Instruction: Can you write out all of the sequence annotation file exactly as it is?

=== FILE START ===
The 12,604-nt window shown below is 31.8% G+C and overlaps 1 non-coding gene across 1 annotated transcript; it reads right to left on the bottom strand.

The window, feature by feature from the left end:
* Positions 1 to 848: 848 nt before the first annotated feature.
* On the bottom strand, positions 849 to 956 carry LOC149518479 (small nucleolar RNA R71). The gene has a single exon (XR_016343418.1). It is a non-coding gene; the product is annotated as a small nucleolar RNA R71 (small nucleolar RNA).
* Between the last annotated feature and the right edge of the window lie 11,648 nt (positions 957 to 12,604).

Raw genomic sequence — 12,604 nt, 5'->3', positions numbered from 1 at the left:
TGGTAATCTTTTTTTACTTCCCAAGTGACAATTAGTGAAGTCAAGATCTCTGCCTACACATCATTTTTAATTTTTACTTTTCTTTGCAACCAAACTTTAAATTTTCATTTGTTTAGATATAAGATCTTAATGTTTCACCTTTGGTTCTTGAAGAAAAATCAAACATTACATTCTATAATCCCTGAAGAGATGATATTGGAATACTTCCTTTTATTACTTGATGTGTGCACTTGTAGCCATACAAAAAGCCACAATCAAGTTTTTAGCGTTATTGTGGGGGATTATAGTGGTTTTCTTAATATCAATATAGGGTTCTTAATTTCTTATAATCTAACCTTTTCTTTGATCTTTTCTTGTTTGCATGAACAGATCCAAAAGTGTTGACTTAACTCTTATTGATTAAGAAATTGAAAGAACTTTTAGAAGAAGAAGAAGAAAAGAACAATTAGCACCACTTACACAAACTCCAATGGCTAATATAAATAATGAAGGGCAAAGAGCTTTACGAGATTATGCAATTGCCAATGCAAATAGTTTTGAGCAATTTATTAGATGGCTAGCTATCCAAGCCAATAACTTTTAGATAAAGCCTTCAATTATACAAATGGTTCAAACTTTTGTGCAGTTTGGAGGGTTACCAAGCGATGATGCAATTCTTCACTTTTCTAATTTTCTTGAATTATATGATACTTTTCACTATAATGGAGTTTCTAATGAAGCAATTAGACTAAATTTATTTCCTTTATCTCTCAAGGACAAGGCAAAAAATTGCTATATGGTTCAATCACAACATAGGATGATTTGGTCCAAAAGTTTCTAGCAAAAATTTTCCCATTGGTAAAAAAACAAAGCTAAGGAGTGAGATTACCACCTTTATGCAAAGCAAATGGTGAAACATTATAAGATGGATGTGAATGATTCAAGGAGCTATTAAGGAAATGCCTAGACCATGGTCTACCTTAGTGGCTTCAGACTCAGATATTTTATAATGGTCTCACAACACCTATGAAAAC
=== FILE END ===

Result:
The 12,604-nt window shown below is 31.8% G+C and overlaps 1 non-coding gene across 1 annotated transcript; it reads right to left on the bottom strand.

The window, feature by feature from the left end:
* Positions 1 to 848: 848 nt before the first annotated feature.
* On the bottom strand, positions 849 to 956 carry LOC149518479 (small nucleolar RNA R71). The gene has a single exon (XR_016343418.1). It is a non-coding gene; the product is annotated as a small nucleolar RNA R71 (small nucleolar RNA).
* Between the last annotated feature and the right edge of the window lie 11,648 nt (positions 957 to 12,604).

Raw genomic sequence — 12,604 nt, 5'->3', positions numbered from 1 at the left:
TGGTAATCTTTTTTTACTTCCCAAGTGACAATTAGTGAAGTCAAGATCTCTGCCTACACATCATTTTTAATTTTTACTTTTCTTTGCAACCAAACTTTAAATTTTCATTTGTTTAGATATAAGATCTTAATGTTTCACCTTTGGTTCTTGAAGAAAAATCAAACATTACATTCTATAATCCCTGAAGAGATGATATTGGAATACTTCCTTTTATTACTTGATGTGTGCACTTGTAGCCATACAAAAAGCCACAATCAAGTTTTTAGCGTTATTGTGGGGGATTATAGTGGTTTTCTTAATATCAATATAGGGTTCTTAATTTCTTATAATCTAACCTTTTCTTTGATCTTTTCTTGTTTGCATGAACAGATCCAAAAGTGTTGACTTAACTCTTATTGATTAAGAAATTGAAAGAACTTTTAGAAGAAGAAGAAGAAAAGAACAATTAGCACCACTTACACAAACTCCAATGGCTAATATAAATAATGAAGGGCAAAGAGCTTTACGAGATTATGCAATTGCCAATGCAAATAGTTTTGAGCAATTTATTAGATGGCTAGCTATCCAAGCCAATAACTTTTAGATAAAGCCTTCAATTATACAAATGGTTCAAACTTTTGTGCAGTTTGGAGGGTTACCAAGCGATGATGCAATTCTTCACTTTTCTAATTTTCTTGAATTATATGATACTTTTCACTATAATGGAGTTTCTAATGAAGCAATTAGACTAAATTTATTTCCTTTATCTCTCAAGGACAAGGCAAAAAATTGCTATATGGTTCAATCACAACATAGGATGATTTGGTCCAAAAGTTTCTAGCAAAAATTTTCCCATTGGTAAAAAAACAAAGCTAAGGAGTGAGATTACCACCTTTATGCAAAGCAAATGGTGAAACATTATAAGATGGATGTGAATGATTCAAGGAGCTATTAAGGAAATGCCTAGACCATGGTCTACCTTAGTGGCTTCAGACTCAGATATTTTATAATGGTCTCACAACACCTATGAAAAC